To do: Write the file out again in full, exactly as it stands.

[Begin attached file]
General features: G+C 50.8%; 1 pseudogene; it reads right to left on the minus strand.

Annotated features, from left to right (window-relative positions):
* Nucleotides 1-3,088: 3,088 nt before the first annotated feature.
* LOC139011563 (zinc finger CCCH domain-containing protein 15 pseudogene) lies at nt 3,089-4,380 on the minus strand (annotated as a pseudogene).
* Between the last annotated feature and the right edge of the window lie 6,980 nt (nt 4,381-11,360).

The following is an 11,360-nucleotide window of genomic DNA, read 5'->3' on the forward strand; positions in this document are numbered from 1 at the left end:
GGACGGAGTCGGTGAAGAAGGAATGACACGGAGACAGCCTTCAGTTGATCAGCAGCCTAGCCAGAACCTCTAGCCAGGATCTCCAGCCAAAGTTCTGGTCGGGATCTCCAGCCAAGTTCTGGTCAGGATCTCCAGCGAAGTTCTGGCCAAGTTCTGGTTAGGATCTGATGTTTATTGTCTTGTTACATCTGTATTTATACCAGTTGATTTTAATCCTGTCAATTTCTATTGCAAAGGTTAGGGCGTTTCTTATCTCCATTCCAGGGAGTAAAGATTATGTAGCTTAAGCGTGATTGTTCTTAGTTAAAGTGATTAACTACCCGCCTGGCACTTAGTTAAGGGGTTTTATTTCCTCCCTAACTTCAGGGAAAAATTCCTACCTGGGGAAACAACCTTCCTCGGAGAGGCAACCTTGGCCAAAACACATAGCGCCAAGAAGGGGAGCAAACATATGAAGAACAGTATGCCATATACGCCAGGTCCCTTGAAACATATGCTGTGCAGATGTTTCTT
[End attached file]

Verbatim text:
General features: G+C 50.8%; 1 pseudogene; it reads right to left on the minus strand.

Annotated features, from left to right (window-relative positions):
* Nucleotides 1-3,088: 3,088 nt before the first annotated feature.
* LOC139011563 (zinc finger CCCH domain-containing protein 15 pseudogene) lies at nt 3,089-4,380 on the minus strand (annotated as a pseudogene).
* Between the last annotated feature and the right edge of the window lie 6,980 nt (nt 4,381-11,360).

The following is an 11,360-nucleotide window of genomic DNA, read 5'->3' on the forward strand; positions in this document are numbered from 1 at the left end:
GGACGGAGTCGGTGAAGAAGGAATGACACGGAGACAGCCTTCAGTTGATCAGCAGCCTAGCCAGAACCTCTAGCCAGGATCTCCAGCCAAAGTTCTGGTCGGGATCTCCAGCCAAGTTCTGGTCAGGATCTCCAGCGAAGTTCTGGCCAAGTTCTGGTTAGGATCTGATGTTTATTGTCTTGTTACATCTGTATTTATACCAGTTGATTTTAATCCTGTCAATTTCTATTGCAAAGGTTAGGGCGTTTCTTATCTCCATTCCAGGGAGTAAAGATTATGTAGCTTAAGCGTGATTGTTCTTAGTTAAAGTGATTAACTACCCGCCTGGCACTTAGTTAAGGGGTTTTATTTCCTCCCTAACTTCAGGGAAAAATTCCTACCTGGGGAAACAACCTTCCTCGGAGAGGCAACCTTGGCCAAAACACATAGCGCCAAGAAGGGGAGCAAACATATGAAGAACAGTATGCCATATACGCCAGGTCCCTTGAAACATATGCTGTGCAGATGTTTCTT